Justices scoff at 'loyalty oath' in AIDS funding issue
WASHINGTON — The Supreme Court appeared split on Monday on whether the government can insist that outside groups using its money to fight HIV/AIDS overseas must oppose prostitution and sex trafficking.
The case, which is expected to be decided by late June, presents a test of the First Amendment's right to free speech as well as what strings the government can attach to its money.
At a policy level, it pits two worthy goals against each other: preventing the spread of HIV/AIDS and opposing the sex traffic that ensnares young women and girls, particularly in Africa and Asia.
After an hour-long argument, it seemed that the only thing less popular among the justices than the government's “loyalty oath,” as Chief Justice John Roberts put it, was the idea that it can't choose who gets funding.
“The government is just picking out who is an appropriate partner to assist in this project,” Roberts said, comparing it to an anti-smoking campaign that avoids giving money to defenders of smoking.
The justices let loose with a barrage of hypotheticals designed to back up their arguments. Some wondered whether the government could require its vendors to recycle, promote gun control or oppose apartheid. Justice Antonin Scalia argued the government must be able to favor the Boy Scouts over the Muslim Brotherhood.
On the other hand, both conservative and liberal justices worried that the government was trampling on free speech by requiring its partners fighting AIDS to oppose the sex trade. Groups opposed to the mandate argue that it's often more effective to work with prostitutes and brothels to prevent the infection's spread than to criticize them.
“If you want to run a government program, you have to speak the government's speech,” Justice Ruth Bader Ginsburg scoffed disdainfully. Justice Samuel Alito called it “compelled speech,” adding, “It seems to me like quite a dangerous proposition.”
Show commenting policy
TribLive commenting policy
You are solely responsible for your comments and by using TribLive.com you agree to our Terms of Service.
We moderate comments. Our goal is to provide substantive commentary for a general readership. By screening submissions, we provide a space where readers can share intelligent and informed commentary that enhances the quality of our news and information.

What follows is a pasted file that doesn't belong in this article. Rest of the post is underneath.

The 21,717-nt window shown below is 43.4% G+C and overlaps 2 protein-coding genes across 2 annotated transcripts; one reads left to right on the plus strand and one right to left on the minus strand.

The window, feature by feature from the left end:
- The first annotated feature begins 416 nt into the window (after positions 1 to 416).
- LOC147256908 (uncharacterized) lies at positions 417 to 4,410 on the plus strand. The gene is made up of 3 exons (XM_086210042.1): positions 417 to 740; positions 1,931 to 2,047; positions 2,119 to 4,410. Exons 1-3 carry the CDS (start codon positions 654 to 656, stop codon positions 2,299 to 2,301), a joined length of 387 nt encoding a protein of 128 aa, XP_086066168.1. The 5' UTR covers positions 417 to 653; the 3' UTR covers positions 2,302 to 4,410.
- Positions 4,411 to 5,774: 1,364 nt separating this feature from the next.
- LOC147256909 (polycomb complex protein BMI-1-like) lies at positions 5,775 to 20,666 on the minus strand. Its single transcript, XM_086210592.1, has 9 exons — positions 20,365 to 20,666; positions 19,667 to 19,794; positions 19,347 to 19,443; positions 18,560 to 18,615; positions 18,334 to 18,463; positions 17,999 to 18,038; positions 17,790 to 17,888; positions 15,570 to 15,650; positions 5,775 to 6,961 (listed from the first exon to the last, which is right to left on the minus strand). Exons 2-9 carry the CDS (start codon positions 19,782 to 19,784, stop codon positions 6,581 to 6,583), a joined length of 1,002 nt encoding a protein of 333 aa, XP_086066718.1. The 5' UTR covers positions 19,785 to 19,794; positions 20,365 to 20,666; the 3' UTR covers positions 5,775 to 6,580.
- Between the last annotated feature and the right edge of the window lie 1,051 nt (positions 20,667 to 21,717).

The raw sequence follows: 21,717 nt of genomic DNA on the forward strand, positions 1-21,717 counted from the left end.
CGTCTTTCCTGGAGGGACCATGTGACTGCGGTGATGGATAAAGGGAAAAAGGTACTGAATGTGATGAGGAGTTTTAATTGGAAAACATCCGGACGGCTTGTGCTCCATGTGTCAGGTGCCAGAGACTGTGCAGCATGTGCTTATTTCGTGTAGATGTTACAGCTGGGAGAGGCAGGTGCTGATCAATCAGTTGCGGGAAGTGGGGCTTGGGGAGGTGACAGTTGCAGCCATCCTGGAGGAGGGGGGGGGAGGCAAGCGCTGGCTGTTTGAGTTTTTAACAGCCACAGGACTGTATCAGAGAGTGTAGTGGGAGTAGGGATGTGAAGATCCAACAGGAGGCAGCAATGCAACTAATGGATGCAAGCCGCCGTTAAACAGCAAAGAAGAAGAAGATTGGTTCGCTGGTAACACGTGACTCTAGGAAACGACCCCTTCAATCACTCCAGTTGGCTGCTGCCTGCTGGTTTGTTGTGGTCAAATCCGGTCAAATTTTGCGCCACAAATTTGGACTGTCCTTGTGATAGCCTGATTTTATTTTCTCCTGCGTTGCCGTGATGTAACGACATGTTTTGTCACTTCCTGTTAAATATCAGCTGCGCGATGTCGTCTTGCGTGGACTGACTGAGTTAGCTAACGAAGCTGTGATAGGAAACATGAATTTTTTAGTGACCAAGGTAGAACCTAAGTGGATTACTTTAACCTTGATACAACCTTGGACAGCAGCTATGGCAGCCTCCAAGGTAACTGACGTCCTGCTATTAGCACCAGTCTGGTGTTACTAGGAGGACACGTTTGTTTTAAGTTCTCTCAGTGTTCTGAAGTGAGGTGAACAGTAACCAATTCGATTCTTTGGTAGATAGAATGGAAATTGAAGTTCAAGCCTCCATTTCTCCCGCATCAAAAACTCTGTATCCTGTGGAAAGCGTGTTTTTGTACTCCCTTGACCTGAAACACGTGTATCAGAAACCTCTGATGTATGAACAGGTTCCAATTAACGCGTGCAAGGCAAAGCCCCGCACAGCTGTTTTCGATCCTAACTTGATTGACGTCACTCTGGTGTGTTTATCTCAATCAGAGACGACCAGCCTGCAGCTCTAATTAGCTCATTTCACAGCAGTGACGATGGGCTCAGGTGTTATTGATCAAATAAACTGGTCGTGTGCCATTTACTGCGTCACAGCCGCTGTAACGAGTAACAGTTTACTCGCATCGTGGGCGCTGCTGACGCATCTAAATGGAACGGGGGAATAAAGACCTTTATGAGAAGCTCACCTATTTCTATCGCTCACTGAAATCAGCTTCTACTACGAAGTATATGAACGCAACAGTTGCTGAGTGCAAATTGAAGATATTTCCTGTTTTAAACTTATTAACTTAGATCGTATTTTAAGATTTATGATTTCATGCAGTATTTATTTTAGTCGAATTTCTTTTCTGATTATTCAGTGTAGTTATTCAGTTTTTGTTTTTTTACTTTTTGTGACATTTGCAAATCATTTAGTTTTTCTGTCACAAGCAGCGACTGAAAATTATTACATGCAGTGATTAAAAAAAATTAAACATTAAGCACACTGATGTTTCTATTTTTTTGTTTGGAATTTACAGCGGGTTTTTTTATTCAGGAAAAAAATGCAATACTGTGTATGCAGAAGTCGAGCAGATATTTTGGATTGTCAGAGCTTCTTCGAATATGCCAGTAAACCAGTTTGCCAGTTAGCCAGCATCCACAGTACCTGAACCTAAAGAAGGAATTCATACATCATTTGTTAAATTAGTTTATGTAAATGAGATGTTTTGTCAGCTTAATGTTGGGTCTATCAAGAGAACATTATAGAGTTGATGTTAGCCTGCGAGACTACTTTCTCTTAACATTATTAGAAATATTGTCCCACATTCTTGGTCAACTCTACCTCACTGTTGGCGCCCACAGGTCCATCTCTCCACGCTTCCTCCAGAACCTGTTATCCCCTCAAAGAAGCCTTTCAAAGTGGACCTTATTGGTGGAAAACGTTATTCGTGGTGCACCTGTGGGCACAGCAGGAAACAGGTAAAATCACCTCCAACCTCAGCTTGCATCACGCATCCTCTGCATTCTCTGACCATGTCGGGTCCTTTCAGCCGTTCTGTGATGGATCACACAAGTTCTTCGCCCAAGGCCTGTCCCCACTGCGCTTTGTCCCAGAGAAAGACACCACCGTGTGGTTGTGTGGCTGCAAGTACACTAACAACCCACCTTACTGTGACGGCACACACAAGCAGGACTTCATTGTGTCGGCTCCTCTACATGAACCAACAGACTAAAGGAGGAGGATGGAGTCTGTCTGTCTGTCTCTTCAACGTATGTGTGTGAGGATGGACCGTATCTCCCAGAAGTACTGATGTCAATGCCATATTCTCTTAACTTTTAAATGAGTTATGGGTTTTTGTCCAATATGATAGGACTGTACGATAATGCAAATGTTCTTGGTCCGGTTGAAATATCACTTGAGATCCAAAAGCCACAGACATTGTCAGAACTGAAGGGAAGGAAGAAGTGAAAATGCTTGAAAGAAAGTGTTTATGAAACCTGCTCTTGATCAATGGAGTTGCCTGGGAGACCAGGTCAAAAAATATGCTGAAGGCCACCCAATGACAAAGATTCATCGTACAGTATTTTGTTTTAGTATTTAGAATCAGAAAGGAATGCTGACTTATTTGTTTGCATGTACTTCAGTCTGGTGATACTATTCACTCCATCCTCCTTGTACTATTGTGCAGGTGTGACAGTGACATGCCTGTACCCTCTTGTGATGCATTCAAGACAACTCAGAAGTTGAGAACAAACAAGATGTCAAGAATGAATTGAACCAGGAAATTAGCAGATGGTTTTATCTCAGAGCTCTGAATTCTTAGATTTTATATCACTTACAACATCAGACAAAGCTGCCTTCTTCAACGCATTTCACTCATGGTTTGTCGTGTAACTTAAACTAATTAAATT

While most comments will be posted if they are on-topic and not abusive, moderating decisions are subjective. We will make them as carefully and consistently as we can. Because of the volume of reader comments, we cannot review individual moderation decisions with readers.
We value thoughtful comments representing a range of views that make their point quickly and politely. We make an effort to protect discussions from repeated comments either by the same reader or different readers.
We follow the same standards for taste as the daily newspaper. A few things we won't tolerate: personal attacks, obscenity, vulgarity, profanity (including expletives and letters followed by dashes), commercial promotion, impersonations, incoherence, proselytizing and SHOUTING. Don't include URLs to Web sites.
We do not edit comments. They are either approved or deleted. We reserve the right to edit a comment that is quoted or excerpted in an article. In this case, we may fix spelling and punctuation.
We welcome strong opinions and criticism of our work, but we don't want comments to become bogged down with discussions of our policies and we will moderate accordingly.
We appreciate it when readers and people quoted in articles or blog posts point out errors of fact or emphasis and will investigate all assertions. But these suggestions should be sent via e-mail. To avoid distracting other readers, we won't publish comments that suggest a correction. Instead, corrections will be made in a blog post or in an article.
- Feds fault security of tax info gathered for health care law benefits
- Federal officials: Dallas nurse free of Ebola
- Doctor 1st Ebola virus case in New York City
- Fight against Islamic State at impasse, military commanders say
- Internet providers asked not to take ‘fast lanes’
- Huge gold nugget goes on sale for $400K
- White House may enhance security
- Coburn’s final ‘Wastebook’ tallies $25B in what he considers ‘pork’
- Judge orders W.Va. agency to release pollution data
- Man shot from behind, Wecht’s autopsy finds
- Missouri officials faulted by feds for ‘selective’ probe in police shooting death